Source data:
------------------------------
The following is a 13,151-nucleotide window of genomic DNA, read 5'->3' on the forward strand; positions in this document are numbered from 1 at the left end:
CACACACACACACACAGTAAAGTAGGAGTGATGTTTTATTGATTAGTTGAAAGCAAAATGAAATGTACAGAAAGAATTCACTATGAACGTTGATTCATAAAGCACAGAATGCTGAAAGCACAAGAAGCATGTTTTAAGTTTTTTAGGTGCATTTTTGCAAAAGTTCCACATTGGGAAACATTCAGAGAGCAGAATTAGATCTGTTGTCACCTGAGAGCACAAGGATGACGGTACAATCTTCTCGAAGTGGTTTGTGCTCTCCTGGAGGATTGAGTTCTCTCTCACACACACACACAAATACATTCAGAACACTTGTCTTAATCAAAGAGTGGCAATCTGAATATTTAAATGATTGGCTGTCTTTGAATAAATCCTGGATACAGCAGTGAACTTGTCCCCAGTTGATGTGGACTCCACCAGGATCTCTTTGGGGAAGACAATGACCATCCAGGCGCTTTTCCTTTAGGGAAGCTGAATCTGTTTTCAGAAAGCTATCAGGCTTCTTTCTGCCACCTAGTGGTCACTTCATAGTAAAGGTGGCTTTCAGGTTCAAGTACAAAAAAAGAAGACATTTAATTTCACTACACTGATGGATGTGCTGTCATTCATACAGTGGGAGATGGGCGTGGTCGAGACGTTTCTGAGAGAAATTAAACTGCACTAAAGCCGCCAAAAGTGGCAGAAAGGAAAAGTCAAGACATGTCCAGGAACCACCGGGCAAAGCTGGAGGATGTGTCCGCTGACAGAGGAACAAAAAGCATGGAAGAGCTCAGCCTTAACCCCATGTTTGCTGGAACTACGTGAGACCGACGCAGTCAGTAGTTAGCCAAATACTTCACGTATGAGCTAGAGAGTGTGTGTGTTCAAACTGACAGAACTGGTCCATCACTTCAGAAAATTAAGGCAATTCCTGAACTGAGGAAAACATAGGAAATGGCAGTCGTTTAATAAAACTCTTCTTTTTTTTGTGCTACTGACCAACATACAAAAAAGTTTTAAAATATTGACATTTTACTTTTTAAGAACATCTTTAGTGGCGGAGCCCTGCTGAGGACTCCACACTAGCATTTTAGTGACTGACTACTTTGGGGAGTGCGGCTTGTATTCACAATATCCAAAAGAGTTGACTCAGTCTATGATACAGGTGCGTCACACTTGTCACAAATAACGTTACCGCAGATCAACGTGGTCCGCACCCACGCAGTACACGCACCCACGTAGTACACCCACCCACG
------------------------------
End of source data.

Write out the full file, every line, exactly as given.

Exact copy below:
The following is a 13,151-nucleotide window of genomic DNA, read 5'->3' on the forward strand; positions in this document are numbered from 1 at the left end:
CACACACACACACACAGTAAAGTAGGAGTGATGTTTTATTGATTAGTTGAAAGCAAAATGAAATGTACAGAAAGAATTCACTATGAACGTTGATTCATAAAGCACAGAATGCTGAAAGCACAAGAAGCATGTTTTAAGTTTTTTAGGTGCATTTTTGCAAAAGTTCCACATTGGGAAACATTCAGAGAGCAGAATTAGATCTGTTGTCACCTGAGAGCACAAGGATGACGGTACAATCTTCTCGAAGTGGTTTGTGCTCTCCTGGAGGATTGAGTTCTCTCTCACACACACACACAAATACATTCAGAACACTTGTCTTAATCAAAGAGTGGCAATCTGAATATTTAAATGATTGGCTGTCTTTGAATAAATCCTGGATACAGCAGTGAACTTGTCCCCAGTTGATGTGGACTCCACCAGGATCTCTTTGGGGAAGACAATGACCATCCAGGCGCTTTTCCTTTAGGGAAGCTGAATCTGTTTTCAGAAAGCTATCAGGCTTCTTTCTGCCACCTAGTGGTCACTTCATAGTAAAGGTGGCTTTCAGGTTCAAGTACAAAAAAAGAAGACATTTAATTTCACTACACTGATGGATGTGCTGTCATTCATACAGTGGGAGATGGGCGTGGTCGAGACGTTTCTGAGAGAAATTAAACTGCACTAAAGCCGCCAAAAGTGGCAGAAAGGAAAAGTCAAGACATGTCCAGGAACCACCGGGCAAAGCTGGAGGATGTGTCCGCTGACAGAGGAACAAAAAGCATGGAAGAGCTCAGCCTTAACCCCATGTTTGCTGGAACTACGTGAGACCGACGCAGTCAGTAGTTAGCCAAATACTTCACGTATGAGCTAGAGAGTGTGTGTGTTCAAACTGACAGAACTGGTCCATCACTTCAGAAAATTAAGGCAATTCCTGAACTGAGGAAAACATAGGAAATGGCAGTCGTTTAATAAAACTCTTCTTTTTTTTGTGCTACTGACCAACATACAAAAAAGTTTTAAAATATTGACATTTTACTTTTTAAGAACATCTTTAGTGGCGGAGCCCTGCTGAGGACTCCACACTAGCATTTTAGTGACTGACTACTTTGGGGAGTGCGGCTTGTATTCACAATATCCAAAAGAGTTGACTCAGTCTATGATACAGGTGCGTCACACTTGTCACAAATAACGTTACCGCAGATCAACGTGGTCCGCACCCACGCAGTACACGCACCCACGTAGTACACCCACCCACG